Prepping your home for winter is important regardless of where you live but here in the south we’re having a much colder than normal winter so it’s even more important than normal to prep your home for the winter. In order to help you out we found this article with cheap ways to prepare your home for winter. We hope it helps!
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From the article:
Heating costs can throw a wrench into your winter budget — and the cold can make you cranky. But you can limit the discomfort by addressing the gaps, cracks and waste that drive up fuel costs. Such fixes are available at a lower price than you might imagine.
Run through this checklist of fixes to make your house cozier and your heating more affordable this year.
Check your home’s exterior doors for cold air leaks. Do this from inside the house. The high-tech approach is to use a laser infrared thermal gun to detect cold drafts. The low-tech way is to move a lit candle around the door frame; the flame will blow toward you when there is a draft.
Seal a drafty door by installing foam or felt weatherstripping inside the door frame. Ask at your hardware store for the correct products and installation instructions.
Cost: $10 to $20 per package for most standard products.
Add attic insulation
Insulation keeps warm air inside in the winter and expensively cooled air inside in the summer.
“Typically, houses in warm-weather states should have an R-38 insulation in the attic, whereas houses in cold climates should have R-49,” says This Old House, explaining how to install batting-type insulation.
Insulating an attic, basement or crawl space is moderately difficult, and beginners should hire a professional. If you do, ask if you can perform parts of the job to reduce the cost.
Admittedly, insulating is not a cheap job. But the payback can be huge, and you may find rebates and financial incentives. See Energy.gov’s guide to sources and to a calculator to estimate the return on an insulation investment.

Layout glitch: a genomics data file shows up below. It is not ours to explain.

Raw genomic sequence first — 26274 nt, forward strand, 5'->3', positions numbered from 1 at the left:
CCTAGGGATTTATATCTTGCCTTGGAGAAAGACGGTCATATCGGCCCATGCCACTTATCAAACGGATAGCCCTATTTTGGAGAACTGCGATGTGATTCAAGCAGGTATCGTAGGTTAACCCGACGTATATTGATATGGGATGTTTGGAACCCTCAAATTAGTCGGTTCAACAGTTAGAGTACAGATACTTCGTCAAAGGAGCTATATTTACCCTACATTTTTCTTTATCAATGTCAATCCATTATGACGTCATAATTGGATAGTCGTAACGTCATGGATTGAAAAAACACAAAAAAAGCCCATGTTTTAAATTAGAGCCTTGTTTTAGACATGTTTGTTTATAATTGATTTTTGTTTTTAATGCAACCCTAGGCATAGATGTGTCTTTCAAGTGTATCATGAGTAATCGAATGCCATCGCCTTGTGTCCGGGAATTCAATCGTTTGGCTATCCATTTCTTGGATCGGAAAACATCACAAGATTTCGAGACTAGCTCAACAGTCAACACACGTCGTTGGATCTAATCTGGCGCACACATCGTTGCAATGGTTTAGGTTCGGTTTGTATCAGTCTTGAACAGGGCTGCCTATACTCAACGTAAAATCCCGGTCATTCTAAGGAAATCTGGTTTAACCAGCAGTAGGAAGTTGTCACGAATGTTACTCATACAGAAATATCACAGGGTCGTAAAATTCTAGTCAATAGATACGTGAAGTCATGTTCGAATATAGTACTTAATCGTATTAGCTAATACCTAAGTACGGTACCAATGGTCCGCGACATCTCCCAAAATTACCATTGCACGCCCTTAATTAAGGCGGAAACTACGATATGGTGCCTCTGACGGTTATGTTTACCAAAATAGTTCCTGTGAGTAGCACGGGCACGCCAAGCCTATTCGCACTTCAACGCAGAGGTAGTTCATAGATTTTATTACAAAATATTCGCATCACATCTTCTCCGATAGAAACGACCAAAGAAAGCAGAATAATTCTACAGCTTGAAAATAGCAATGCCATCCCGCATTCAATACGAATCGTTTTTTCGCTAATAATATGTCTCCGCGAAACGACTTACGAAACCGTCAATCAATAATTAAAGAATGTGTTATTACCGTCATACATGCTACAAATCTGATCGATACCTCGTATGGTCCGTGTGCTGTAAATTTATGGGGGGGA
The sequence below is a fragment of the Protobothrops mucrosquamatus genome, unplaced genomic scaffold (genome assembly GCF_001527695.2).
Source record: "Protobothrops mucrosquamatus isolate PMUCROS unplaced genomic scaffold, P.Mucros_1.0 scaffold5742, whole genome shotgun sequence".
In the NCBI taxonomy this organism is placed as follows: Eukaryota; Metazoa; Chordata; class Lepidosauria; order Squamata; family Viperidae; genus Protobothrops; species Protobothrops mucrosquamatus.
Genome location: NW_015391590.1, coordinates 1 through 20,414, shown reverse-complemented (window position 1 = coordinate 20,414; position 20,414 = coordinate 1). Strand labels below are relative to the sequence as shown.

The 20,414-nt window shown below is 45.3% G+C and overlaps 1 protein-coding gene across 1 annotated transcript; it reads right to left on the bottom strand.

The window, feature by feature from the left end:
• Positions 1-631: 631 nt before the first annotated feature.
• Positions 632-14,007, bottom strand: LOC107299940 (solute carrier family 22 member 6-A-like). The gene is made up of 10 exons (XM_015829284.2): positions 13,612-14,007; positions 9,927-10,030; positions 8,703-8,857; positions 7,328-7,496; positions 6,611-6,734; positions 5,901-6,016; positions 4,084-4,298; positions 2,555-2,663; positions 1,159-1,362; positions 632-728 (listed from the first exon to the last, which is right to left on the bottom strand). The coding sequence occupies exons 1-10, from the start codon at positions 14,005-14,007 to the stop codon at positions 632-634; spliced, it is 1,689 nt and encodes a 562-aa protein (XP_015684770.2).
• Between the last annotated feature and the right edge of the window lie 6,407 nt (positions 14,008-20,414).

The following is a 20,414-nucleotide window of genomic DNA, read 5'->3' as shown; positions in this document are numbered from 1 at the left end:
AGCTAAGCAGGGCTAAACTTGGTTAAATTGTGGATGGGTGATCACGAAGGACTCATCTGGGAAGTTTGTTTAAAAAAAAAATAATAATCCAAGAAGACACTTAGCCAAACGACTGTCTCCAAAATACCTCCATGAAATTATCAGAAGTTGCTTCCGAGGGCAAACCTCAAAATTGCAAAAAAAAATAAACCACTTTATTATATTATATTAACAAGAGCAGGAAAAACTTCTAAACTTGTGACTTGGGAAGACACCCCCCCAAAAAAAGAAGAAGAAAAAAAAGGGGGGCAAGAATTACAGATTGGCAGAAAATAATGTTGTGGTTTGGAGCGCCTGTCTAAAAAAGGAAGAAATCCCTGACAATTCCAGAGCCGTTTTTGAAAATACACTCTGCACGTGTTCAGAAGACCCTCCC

Cost: Prices vary, depending on factors such as insulation type, local labor costs and size of the attic.
Set the temperature manually — and leave it
You can enjoy fuel savings for free simply by setting your thermostat to one temperature in the morning, another at night and otherwise leaving the thermostat alone. If you’re chilly, put on a sweater and warm socks instead of raising the heat.
Replace furnace filters monthly
Dirty furnace filters reduce furnace efficiency and push up heating bills. They also shorten the life of a furnace.
Check and replace the furnace filter monthly in winter or every three months while the system is in operation. Your owner’s manual will tell you where it’s located. Hold the filter up to the light: If you can’t see light through it, you need a new one.
Pleated filters work best because they trap more dirt particles.
Cost: Prices vary. Angie’s List says filters cost:
$1 each for flat fiberglass
$10 each for pleated and polyester
$25 each for high-efficiency varieties
Insulate the hot water heater
Save on fuel by wrapping older water heaters in a blanket of insulation, an easy DIY project that even a beginner can do. Your utility company has instructions. When insulating a gas or propane water heater, do not cover the burner access.
Do not insulate:
– Pre-insulated water heaters. These are newer units with factory installed insulation of R-16 or better (check the manufacturer’s label) under the metal shell.
– Water heaters located where the added heat is welcome.
– Water heaters whose manual or paperwork warns against insulating.
– Tankless (on-demand) water heaters.
Cost: $20 to $30. Or possibly free: Ask your utility company for any rebates, discounts or freebies. Some utilities offer free insulation and may even install it.
Looking for more information on prepping your home for winter? Checkout this article about prep house winter that could be of interest to you.
Read the entire article here: https://www.moneytalksnews.com/16-low-cost-ways-prepare-your-home-for-winter/